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How not to navigate a political storm: three lessons all brands can learn from Equinox

By Allen Adamson

August 23, 2019 | 5 min read

In the current political landscape, every day brings with it another story of vitriol and divisiveness. It’s not just affecting people and their relationships with family and friends, but people and their relationships with brands.

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Given this volatile environment, companies need to be even more prepared to deal with what’s going on and the potential impact on their brands. The recent Equinox brand imbroglio, in which the gym’s financier Stephen Ross hosted a fundraiser for President Donald Trump, provides a good learning opportunity for all marketers – albeit, in this case, how not to navigate through these challenging political times.

Equinox has long positioned its brand as a champion of diversity and inclusiveness. So, after reports on the real estate investor’s political leanings emerged on social media, enraged Equinox members, including celebrities, called for a boycott of the company.

People started canceling their memberships in droves. Equinox executive chairman, Harvey Spevak, immediately came out with a press release, stating: “Ross is one of the investors, including myself. He does not run the company. I do. I am the executive chairman of Equinox and have led the vision and strategic direction of the company since I joined in 1999.”

Then, in the hopes of additionally diffusing this sensitive situation, matters were, instead, made even worse by an incredibly clumsy, wholly reactive, brand-saving attempt: Equinox would donate $1m among five charities.

Spevak wrote that “from 17-31 August, every check-in will be an opportunity for our members and employees to select how a donation will be allocated among the causes.” (Presumably, those who don’t cancel their memberships and boost their gym visits will have the most sway in deciding which charities get the largest payout.)

Given the continuing fallout, it’s evident that Equinox did not exactly exercise great branding judgment. Here are three lessons all brands can learn from this episode:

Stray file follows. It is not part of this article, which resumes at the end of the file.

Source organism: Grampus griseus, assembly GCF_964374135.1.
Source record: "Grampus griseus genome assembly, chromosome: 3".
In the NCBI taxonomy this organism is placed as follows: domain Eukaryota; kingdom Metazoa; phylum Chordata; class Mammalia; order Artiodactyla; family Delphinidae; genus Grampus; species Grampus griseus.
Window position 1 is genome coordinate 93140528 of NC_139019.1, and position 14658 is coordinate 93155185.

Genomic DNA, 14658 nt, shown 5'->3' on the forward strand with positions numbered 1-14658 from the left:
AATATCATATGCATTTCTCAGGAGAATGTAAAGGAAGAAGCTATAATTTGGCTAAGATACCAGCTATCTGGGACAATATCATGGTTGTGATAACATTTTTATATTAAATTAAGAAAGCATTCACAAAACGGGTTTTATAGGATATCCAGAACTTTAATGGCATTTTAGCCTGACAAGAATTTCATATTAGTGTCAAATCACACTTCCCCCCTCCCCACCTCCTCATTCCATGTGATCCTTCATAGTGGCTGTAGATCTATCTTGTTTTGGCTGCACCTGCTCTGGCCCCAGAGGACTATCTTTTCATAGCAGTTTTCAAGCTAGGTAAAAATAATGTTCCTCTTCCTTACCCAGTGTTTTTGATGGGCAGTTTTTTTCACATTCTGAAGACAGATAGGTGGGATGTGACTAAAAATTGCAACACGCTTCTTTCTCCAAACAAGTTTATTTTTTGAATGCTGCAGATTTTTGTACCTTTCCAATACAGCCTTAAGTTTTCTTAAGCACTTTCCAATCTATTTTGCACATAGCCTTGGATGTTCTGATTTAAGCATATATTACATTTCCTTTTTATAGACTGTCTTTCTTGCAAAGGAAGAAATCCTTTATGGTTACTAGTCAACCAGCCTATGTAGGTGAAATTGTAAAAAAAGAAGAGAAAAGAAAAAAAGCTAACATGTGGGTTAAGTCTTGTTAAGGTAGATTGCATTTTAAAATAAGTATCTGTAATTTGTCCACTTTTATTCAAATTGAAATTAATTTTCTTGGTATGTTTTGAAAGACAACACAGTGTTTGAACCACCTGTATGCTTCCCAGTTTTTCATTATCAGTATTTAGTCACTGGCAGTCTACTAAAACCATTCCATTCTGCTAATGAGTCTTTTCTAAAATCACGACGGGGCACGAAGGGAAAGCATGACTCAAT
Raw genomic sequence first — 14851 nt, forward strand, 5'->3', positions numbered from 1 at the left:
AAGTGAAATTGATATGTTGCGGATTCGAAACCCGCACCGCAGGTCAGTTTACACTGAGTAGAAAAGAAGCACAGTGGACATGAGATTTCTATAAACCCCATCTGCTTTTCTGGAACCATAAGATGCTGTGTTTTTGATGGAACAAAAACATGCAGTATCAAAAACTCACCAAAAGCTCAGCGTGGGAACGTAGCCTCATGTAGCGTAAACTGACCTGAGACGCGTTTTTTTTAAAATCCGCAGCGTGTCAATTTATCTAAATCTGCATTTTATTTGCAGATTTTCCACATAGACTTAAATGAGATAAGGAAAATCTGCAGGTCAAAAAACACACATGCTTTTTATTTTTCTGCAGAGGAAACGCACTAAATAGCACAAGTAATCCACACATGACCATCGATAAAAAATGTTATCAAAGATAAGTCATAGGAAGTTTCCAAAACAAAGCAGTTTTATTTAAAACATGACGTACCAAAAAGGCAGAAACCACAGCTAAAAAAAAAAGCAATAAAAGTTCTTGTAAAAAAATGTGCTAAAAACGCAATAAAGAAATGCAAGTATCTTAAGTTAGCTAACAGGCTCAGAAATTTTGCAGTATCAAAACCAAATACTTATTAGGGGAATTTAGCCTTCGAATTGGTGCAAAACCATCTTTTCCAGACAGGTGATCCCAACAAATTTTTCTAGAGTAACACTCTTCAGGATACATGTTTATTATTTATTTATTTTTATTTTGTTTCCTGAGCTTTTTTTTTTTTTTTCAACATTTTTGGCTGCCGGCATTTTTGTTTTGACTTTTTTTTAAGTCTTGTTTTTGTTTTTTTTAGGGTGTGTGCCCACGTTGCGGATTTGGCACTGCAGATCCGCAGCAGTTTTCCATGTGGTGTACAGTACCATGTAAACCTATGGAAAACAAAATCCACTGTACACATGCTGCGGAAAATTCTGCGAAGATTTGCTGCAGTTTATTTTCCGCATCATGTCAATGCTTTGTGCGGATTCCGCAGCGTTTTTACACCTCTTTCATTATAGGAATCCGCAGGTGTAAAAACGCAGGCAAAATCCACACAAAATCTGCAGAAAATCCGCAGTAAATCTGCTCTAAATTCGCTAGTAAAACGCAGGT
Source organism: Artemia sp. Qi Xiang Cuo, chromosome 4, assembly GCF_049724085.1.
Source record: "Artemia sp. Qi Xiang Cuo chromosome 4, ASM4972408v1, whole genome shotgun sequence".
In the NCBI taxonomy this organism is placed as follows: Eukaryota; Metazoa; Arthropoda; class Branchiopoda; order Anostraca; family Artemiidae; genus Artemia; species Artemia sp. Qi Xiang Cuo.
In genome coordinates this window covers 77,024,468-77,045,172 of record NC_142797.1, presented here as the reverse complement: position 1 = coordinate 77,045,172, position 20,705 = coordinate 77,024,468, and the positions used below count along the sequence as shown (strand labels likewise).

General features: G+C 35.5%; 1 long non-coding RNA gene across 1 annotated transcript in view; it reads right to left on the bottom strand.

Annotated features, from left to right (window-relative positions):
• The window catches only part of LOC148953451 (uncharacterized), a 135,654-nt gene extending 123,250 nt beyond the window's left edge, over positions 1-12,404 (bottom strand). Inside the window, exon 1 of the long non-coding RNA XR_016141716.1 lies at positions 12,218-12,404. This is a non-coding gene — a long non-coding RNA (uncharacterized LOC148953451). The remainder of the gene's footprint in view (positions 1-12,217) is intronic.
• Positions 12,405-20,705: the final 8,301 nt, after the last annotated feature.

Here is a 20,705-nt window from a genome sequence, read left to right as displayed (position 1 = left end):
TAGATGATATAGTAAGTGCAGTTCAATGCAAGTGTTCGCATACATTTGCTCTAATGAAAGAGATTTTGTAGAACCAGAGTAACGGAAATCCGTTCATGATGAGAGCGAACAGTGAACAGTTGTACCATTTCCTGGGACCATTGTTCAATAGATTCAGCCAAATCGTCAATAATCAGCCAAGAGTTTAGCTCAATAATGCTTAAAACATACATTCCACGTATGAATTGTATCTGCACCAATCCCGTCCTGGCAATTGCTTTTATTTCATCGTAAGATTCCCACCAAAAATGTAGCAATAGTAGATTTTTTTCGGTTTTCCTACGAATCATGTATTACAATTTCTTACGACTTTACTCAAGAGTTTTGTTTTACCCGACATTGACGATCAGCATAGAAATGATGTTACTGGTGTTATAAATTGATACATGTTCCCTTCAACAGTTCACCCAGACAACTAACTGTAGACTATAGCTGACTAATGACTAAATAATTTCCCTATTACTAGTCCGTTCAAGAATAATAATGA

Align leadership values with employee and customer values

All senior leaders should be seen as, and act as, brand ambassadors. In a transparent world, consumers do their research when deciding to make a purchase or become a brand advocate. So when any major stakeholder makes a move that undermines a brand’s values, consumers can and will express outrage and break their ties.

Given the times in which we live, brands are likely to be hit by lightning sooner rather than later. The first line of defense in preparation for a potential values-centered crisis is to ensure everyone is on the same page in terms of core values, and speaks and behaves appropriately.

This said, if you know your leadership is not aligned with your brand values, deal with the situation preemptively. Either get them in alignment or get the message out there before it becomes a media tsunami. The best defense is a good offense.

Don’t rewrite the facts

Don’t justify. Don’t rationalize. Be authentic. Don’t tell people to ignore the person behind the curtain. In other words, be honest, direct and truthful.

Disingenuous management of public perception will almost always backfire, weakening your brand’s strength. Trying to spin your way out of a difficult situation will only make it worse.

Spevak’s remarks, trying to distance Ross from the brand, was a harmful move. There are legions of brands that have found themselves in hot water for one reason or another. Dealing with a situation in an above-board manner is essential to regaining your reputation and your authority as a brand. Anything other than telling the truth will only cause further damage.

Treat your customers with respect

The $1m initiative launched by Equinox was nothing short of a phony attempt to try and hastily patch up a politically volatile situation. You can’t close a surgical wound with a Band Aid.

The program was a transparent attempt to get members to stay members while putting them in the troubling position of having to choose between one worthy charity versus another

Linking your brand to a social cause is a strategic long-term effort. It’s not something thrown against the wall to mitigate an immediate crisis. Socially responsible initiatives need to genuinely reflect the brand’s values and the customer’s values, not be used as a distraction.

These polarizing political times will not end anytime soon. I can’t tell you how to deal with any differences of opinions between you and your family and friends. However, as you try to navigate your brand through these rocky times, I can tell you that it would be wise to learn from what Equinox did not do – namely, act as a brand of authenticity.

Allen Adamson is the co-founder of Metaforce and adjunct professor at NYU Stern Business

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